When Robin saw this train drawing near, with flash of jewels and silk and jingle of silver bells on the trappings of the nags, he looked sourly upon them. Quoth he to himself, “Yon Bishop is overgaudy for a holy man. I do wonder whether his patron, who, methinks, was Saint Thomas, was given to wearing golden chains about his neck, silk clothing upon his body, and pointed shoes upon his feet; the money for all of which, God wot, hath been wrung from the sweat of poor tenants. Bishop, Bishop, thy pride may have a fall ere thou wottest of it.”
So the holy men came to the church; the Bishop and the Prior jesting and laughing between themselves about certain fair dames, their words more befitting the lips of laymen, methinks, than holy clerks. Then they dismounted, and the Bishop, looking around, presently caught sight of Robin standing in the doorway. “Hilloa, good fellow,” quoth he in a jovial voice, “who art thou that struttest in such gay feathers?”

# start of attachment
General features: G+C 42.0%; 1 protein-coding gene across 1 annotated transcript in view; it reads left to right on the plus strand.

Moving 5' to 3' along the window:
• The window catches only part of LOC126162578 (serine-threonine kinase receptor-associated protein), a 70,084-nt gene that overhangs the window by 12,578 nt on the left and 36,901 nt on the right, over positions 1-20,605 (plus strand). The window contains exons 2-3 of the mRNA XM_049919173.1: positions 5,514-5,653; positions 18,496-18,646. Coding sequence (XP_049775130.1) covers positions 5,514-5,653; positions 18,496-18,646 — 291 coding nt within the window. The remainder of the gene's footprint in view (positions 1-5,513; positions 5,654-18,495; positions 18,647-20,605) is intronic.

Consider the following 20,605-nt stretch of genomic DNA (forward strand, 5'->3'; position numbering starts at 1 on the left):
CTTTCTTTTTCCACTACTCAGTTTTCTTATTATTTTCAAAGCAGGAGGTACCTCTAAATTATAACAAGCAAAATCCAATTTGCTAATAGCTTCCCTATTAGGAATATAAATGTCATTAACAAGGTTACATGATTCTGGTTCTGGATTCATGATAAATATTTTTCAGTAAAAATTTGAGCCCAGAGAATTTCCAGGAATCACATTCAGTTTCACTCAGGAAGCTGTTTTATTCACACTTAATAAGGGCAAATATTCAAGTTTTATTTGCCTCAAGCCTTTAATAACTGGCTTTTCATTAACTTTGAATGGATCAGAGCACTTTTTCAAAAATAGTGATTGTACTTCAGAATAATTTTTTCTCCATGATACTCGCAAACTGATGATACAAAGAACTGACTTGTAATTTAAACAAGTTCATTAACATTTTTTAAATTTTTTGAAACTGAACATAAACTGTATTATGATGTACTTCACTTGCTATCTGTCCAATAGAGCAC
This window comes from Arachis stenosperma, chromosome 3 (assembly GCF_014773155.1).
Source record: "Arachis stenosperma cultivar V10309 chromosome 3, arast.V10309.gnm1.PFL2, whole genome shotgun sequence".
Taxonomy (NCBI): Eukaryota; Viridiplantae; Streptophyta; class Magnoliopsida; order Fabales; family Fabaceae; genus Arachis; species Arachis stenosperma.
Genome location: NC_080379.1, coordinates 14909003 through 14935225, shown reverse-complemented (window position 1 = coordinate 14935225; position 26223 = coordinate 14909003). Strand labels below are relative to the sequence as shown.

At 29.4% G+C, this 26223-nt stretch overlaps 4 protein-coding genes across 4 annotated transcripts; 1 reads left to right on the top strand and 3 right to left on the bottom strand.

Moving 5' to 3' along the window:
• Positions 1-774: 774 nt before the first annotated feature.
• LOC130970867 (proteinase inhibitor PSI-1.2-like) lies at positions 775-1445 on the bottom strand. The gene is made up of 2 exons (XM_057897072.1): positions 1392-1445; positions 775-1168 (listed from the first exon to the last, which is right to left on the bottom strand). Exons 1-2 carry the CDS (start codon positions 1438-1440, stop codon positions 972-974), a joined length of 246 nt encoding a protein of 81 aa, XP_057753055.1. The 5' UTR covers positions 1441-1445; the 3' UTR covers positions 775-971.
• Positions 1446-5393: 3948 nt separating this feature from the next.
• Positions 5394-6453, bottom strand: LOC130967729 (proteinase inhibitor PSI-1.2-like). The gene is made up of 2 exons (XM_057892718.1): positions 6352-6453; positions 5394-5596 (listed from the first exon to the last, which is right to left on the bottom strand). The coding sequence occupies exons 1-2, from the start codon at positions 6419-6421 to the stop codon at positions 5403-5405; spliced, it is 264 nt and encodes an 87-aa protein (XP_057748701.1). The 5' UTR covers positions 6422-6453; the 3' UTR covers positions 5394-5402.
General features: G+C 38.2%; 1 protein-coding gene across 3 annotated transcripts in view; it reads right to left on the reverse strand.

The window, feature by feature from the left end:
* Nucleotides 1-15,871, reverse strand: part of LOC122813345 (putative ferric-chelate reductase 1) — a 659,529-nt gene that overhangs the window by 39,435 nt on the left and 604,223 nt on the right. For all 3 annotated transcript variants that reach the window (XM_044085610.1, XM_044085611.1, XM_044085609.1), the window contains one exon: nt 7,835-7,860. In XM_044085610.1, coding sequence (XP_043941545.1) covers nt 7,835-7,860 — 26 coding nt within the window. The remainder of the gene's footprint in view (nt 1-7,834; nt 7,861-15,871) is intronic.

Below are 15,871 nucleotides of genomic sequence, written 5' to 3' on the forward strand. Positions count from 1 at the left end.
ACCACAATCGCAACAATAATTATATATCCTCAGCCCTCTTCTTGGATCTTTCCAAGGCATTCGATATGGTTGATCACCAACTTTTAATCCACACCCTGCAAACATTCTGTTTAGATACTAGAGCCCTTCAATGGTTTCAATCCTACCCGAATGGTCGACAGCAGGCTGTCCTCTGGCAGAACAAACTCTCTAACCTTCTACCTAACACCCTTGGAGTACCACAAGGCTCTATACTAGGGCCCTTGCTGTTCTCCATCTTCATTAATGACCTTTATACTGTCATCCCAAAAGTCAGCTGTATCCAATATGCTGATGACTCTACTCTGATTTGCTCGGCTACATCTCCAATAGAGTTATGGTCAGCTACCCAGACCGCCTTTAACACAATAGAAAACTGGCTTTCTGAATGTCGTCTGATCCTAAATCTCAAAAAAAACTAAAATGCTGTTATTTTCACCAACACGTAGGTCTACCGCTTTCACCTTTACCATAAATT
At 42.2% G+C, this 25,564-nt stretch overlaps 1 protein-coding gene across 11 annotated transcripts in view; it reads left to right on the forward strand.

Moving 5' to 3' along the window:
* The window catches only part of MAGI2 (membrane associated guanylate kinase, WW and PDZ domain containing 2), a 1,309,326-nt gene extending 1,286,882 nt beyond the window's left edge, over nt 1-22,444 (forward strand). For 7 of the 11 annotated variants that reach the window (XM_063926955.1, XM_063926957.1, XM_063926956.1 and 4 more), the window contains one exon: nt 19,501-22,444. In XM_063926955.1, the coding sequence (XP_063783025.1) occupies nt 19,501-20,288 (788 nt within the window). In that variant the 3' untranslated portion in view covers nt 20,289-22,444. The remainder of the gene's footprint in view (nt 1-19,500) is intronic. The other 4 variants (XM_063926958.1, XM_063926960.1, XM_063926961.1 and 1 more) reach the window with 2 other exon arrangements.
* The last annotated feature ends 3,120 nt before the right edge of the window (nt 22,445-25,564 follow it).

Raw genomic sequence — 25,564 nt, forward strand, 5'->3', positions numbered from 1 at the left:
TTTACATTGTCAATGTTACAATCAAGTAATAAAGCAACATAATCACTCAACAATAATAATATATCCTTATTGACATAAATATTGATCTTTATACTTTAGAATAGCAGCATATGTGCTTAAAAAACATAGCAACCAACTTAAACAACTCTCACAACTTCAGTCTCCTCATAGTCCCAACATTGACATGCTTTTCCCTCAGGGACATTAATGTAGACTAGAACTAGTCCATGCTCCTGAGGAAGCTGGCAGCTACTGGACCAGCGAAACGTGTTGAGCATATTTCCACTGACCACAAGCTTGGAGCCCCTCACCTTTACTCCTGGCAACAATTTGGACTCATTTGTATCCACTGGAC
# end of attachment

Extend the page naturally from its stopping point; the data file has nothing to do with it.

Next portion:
“A harper am I from the north country,” quoth Robin, “and I can touch the strings, I wot, as never another man in all merry England can do. Truly, good Lord Bishop, many a knight and burgher, clerk and layman, have danced to my music, willy-nilly, and most times greatly against their will; such is the magic of my harping. Now this day, my Lord Bishop, if I may play at this wedding, I do promise that I will cause the fair bride to love the man she marries with a love that shall last as long as that twain shall live together.”